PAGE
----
The embattled auditor is named in a new indictment that adds charges and alleges he engaged in money-laundering while he was in office.

Share story

New federal charges filed Thursday against embattled state Auditor Troy Kelley allege that he laundered money and evaded the Internal Revenue Service (IRS) while he was in office.

A new 17-count indictment handed down by a federal grand jury and unsealed on Thursday adds eight new charges to a 10-count indictment issued earlier this summer. It includes allegations that Kelley laundered money — in the form of a $245,000 salary — that he paid himself from funds allegedly stolen from clients of his now-defunct real- estate reconveyance company, Post Closing Department.

Prosecutors dropped a charge alleging the 51-year-old Kelley lied in sworn testimony and depositions in a civil case filed against him by one of Post Closing Department’s former clients, Old Republic Title, in 2010.

That single charge carried a possible penalty of 20 years in prison, which was the most serious count in the initial indictment.

Each of five new money-laundering charges carry a maximum 20-year sentence.

Kelley’s new attorney, Angelo Calfo of Seattle, said the new charges amounted to “lipstick on a pig.”

Calfo, a former federal prosecutor and veteran trial attorney, appeared on Kelley’s behalf in federal court Thursday. He replaces Kelley’s former attorney, Mark Bartlett.

U.S. Attorney Annette Hayes said the new charges allege that Kelley laundered money as recently as February, while he was the sitting auditor. Kelley, a Democrat elected in 2012, has taken a leave of absence and has vowed to fight the charges and clear his name.

Gov. Jay Inslee, Attorney General Bob Ferguson and others have urged him to step down.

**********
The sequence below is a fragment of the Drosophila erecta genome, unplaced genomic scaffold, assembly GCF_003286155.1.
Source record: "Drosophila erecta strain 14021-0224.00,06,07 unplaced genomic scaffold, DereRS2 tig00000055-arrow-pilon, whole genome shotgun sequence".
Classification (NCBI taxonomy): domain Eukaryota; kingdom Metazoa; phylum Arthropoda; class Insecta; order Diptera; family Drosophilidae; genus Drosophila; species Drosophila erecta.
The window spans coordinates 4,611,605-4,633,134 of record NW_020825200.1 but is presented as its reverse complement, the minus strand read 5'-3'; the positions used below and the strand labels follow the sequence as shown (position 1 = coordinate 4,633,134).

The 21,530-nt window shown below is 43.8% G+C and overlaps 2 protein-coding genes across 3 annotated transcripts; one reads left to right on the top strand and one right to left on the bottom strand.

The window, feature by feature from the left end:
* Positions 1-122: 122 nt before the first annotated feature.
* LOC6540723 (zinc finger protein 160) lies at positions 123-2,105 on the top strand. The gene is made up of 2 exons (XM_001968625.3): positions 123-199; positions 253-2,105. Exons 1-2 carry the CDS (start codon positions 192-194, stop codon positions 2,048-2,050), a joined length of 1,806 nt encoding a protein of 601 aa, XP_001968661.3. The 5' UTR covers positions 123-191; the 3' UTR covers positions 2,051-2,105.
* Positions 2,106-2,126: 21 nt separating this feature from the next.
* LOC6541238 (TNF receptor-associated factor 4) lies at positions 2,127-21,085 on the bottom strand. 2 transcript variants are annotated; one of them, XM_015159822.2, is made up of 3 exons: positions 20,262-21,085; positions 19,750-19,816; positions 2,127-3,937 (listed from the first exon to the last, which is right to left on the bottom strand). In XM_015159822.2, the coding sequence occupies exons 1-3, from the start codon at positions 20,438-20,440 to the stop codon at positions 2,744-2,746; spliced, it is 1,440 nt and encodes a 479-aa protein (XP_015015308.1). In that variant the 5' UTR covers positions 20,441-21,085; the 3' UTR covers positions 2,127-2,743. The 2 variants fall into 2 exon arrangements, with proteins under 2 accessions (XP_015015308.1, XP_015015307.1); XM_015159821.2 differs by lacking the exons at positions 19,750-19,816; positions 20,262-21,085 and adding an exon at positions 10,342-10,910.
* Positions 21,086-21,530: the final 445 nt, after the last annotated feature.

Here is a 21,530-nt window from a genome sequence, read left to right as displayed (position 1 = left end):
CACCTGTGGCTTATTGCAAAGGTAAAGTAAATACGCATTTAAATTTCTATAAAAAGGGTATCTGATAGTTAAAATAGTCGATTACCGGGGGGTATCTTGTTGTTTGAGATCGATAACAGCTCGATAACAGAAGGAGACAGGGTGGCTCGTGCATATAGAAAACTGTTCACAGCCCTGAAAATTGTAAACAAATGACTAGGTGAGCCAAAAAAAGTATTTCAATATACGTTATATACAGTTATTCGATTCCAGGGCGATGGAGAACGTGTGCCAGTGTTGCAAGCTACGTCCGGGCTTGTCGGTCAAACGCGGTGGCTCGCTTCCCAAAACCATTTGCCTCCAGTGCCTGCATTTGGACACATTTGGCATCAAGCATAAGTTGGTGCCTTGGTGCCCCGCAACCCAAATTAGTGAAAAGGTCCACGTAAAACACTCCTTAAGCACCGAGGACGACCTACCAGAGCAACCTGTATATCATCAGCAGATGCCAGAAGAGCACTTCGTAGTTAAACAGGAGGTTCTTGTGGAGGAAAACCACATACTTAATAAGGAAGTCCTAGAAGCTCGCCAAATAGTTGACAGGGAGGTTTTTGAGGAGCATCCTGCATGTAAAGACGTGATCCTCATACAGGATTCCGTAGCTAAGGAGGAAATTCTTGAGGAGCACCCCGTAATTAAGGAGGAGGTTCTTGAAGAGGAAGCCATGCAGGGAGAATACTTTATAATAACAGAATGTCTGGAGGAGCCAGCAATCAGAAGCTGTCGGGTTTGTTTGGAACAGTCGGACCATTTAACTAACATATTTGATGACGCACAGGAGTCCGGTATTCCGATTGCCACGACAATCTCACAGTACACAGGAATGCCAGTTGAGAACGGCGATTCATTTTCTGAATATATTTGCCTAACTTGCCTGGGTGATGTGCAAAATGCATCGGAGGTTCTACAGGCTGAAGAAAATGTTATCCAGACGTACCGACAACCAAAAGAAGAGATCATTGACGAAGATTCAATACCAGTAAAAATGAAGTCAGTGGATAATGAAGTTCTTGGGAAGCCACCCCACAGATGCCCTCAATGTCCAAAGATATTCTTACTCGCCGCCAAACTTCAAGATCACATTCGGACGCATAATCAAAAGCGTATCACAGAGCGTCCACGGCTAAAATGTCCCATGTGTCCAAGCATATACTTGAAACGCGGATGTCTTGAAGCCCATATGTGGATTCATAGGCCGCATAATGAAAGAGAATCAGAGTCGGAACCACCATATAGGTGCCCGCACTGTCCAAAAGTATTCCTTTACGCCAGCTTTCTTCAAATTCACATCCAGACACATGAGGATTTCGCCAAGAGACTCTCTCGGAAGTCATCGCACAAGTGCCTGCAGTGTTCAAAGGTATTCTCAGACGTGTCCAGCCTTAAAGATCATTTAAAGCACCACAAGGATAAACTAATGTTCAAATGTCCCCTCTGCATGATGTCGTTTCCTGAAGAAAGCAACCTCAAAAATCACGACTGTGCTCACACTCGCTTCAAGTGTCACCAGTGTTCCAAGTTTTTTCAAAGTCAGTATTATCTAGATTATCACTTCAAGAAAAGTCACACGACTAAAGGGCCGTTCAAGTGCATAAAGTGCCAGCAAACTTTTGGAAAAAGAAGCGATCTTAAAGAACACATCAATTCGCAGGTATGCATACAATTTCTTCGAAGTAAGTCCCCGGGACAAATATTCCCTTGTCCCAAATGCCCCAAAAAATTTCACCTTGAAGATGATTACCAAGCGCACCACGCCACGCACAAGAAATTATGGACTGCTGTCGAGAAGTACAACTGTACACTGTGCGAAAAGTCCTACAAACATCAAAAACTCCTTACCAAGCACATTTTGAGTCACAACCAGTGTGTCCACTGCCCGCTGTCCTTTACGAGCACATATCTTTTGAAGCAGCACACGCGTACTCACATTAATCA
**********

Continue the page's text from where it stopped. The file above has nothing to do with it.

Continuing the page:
“The superseding indictment alleges that Mr. Kelley’s scheme continued even after his election to statewide office,” Hayes said in a news release.

The new indictment adds five counts of money-laundering stemming from Kelley allegedly using stolen funds between 2011 and this year. It adds three additional tax-evasion counts for 2011 through 2013, Hayes said.

Last April, a federal grand jury in Seattle returned a 10-count indictment against Kelley, accusing him of theft for keeping millions in fees paid by clients of Post Closing Department, mostly between 2002 and 2008.

When he was sued by Old Republic Title, Kelley was a Democratic legislator, and he settled the lawsuit for nearly $1.2 million. Prosecutors allege Kelley maintained control over nearly $2.5 million, much of it allegedly stolen, which he hid from the IRS.

In addition to the criminal charges, federal prosecutors are seeking forfeiture of more than $1.4 million in cash.

Prosecutors allege that Kelley and Post Closing Department engaged in a drawn-out scheme to placate the concerns of his business partners while keeping fees that should have been refunded to customers. Most of the alleged crimes occurred between 2002 and 2008, according to the charges.

Kelley has pleaded not guilty to the federal charges, and his trial is set for Jan. 19.

Kelley is also under investigation by Ferguson, who is looking into the hiring of Jason Jerue, a longtime Kelley friend and former vice-president at Post Closing Department, as a long-distant employee working as a technical writer for the auditor from his home in California. Jerue was paid $22,884 in 2014, according to state records.

Peter Lavellee, Ferguson’s communications director, said the investigation is ongoing and Ferguson would have no comment beyond that.

Kelley initially hired Bartlett, the former first assistant in the U.S. Attorneys Office in Seattle, as a defense attorney in hopes of heading off the indictment.

On Thursday, Bartlett withdrew as Kelley’s attorney.

The investigation became public after federal agents searched Kelley’s Tacoma home in March while he and his family were on vacation. That search led to another search in which agents seized additional computers and documents.